HM Blog Archive | King's Hall School Taunton

HM Blog Archive

Our pupils had a fun morning trying to spot us in @Tatlermagazine's 2019 Schools Guide! Have you picked up your cop… https://t.co/Hjk6szmXR6 - 3 hours ago

We'd Like a Little More Sunshine Please!

Published on: Friday, May 25, 2018

So, the lovely stretch of sunnier weather we have been having has broken and the old joke about ‘Well, that was summer, then!’ has been heard a couple of times in the last 24 hours. With June just around the corner let’s hope it brings a return to fine weather and might we even see a ‘flaming June’ this year?

It has been a relatively peaceful week in the Prep due to exams and Tuesday here was a particular oasis of calm as not only were Years 5, 6 and 7 taking exams but Year 3 headed up to Dunkery Beacon and Year 4 were enjoying the splendour of Lulworth Cove.

We have thrown in some energetic events along the way as Year 3 and 4 ran, jumped and threw at their Sports Day and today we ended with most of the Prep children committing enthusiastically to the King’s Hall Biathlon, running and swimming with vim before heading off into half term.

Another packed edition of our Prep Newsletter, full of reflections from the last seven days awaits your perusal.

Inspired by Art

Published on: Friday, May 18, 2018

As part of my routine visits to classes, I went to see what Year 6 were getting up to in their art and before I knew it I was placed on a stool, given a blank piece of paper, a pencil and found myself sketching a still life collection of hand tools. The general aspect of how they were lying wasn’t too bad as I laid down a few light lines and then adding the edges to the hammer was okay as was deciding where to start and finish the paintbrush that was lying over it. I sketched out the marker pen but it became trickier when forming the ellipses needed on the ends of several items. Also, how to convey the 3D nature of rounded handles was worrying me and I didn’t make a great job of the pinched section near the top of the brush.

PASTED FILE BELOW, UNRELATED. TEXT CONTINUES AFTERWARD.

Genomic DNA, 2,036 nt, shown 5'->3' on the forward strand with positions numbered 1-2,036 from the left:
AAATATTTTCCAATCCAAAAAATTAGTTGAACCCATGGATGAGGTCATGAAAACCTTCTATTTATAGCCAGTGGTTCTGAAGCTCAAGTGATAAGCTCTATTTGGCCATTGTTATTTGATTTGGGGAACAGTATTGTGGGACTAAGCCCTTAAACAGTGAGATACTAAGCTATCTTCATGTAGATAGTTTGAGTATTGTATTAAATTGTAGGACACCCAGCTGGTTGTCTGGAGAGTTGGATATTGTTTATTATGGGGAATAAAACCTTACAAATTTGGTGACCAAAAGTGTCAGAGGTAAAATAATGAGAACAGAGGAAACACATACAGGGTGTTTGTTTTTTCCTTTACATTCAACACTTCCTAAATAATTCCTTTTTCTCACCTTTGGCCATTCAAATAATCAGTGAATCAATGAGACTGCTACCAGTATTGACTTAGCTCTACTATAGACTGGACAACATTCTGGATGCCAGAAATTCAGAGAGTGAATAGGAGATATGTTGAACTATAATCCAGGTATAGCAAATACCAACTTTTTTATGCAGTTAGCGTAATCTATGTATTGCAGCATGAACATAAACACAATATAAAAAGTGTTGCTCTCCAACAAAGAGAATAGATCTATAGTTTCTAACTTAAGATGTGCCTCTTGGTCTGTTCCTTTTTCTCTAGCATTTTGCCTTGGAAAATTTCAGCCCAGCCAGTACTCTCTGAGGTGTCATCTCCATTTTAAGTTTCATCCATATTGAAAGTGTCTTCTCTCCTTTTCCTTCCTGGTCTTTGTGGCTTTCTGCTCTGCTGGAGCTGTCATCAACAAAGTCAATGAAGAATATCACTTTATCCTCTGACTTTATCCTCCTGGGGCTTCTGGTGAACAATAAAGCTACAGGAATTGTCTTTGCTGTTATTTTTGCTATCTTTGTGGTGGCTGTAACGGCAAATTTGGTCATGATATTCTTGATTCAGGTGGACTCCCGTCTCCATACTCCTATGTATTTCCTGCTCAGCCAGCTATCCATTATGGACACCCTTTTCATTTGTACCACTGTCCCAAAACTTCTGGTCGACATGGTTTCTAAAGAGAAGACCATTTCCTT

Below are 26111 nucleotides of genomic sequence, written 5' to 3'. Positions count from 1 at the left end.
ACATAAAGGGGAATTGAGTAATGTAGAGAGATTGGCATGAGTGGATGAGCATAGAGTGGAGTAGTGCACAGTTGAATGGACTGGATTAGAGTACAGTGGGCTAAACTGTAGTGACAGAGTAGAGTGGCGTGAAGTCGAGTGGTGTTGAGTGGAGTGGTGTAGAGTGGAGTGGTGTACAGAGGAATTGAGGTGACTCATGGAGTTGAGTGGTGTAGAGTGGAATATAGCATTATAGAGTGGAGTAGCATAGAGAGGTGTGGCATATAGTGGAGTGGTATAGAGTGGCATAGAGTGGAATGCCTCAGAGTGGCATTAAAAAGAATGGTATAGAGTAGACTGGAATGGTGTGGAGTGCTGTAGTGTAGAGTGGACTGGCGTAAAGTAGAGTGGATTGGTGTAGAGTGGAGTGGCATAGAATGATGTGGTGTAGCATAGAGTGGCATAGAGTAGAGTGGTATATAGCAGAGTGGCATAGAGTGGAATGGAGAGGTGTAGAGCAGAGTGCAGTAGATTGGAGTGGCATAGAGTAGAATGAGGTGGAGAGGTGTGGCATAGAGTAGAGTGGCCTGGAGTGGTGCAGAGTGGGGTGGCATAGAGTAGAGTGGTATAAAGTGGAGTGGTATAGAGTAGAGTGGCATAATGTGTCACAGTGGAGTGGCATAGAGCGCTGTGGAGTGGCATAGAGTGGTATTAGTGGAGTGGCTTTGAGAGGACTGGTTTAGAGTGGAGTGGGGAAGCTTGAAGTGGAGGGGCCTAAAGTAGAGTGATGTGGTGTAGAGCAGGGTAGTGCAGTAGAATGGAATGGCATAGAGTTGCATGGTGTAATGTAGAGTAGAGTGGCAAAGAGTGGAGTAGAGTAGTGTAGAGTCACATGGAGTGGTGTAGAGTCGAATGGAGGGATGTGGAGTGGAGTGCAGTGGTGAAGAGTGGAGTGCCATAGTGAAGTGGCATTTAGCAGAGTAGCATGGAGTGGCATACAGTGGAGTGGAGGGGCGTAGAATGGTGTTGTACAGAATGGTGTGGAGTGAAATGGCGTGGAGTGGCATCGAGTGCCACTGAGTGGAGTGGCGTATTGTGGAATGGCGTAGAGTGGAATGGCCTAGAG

I only had a few minutes but found that the jaws of the secateurs drew most of my attention and I was certainly sorry not to have been able to stick with it as I hadn’t even started on the head of the hammer, the bristles on the brush or adding to the scissors.

Having headed up to the art room thinking about the myriad of things I needed to be doing and expecting to ask a few children what they were up to, it was, on reflection, wonderful to be called into action. It was not only good fun, gave an unexpected insight into what we ask the children to do and how they must feel but it also forced me to think about nothing other than the shape and form of the objects in front of me thus having something of a therapeutic effect.

The children are going to add bright, clashing colours to theirs after the work of Michael Craig-Martin – click here to see some of his work - and I look forward to seeing their final pieces

Around both the Royal Wedding and the FoKHS Tennis Tournaments coming up I hope you can relax a little over the weekend and if you find it difficult, just throw some tools on the table and start drawing them.

The Inspectors Pay a Visit...

Published on: Friday, May 11, 2018

I am sure that you won’t be surprised to hear that the call from the Independent Schools Inspectorate on Tuesday put a different slant on the week than that anticipated before the call! Today, for example, I was meant to be chairing the termly meeting of South West Prep Heads and yesterday evening I was not able to attend an Education meeting at a school where I am a governor – an unavoidable function of a busy diary and the notice period for inspections.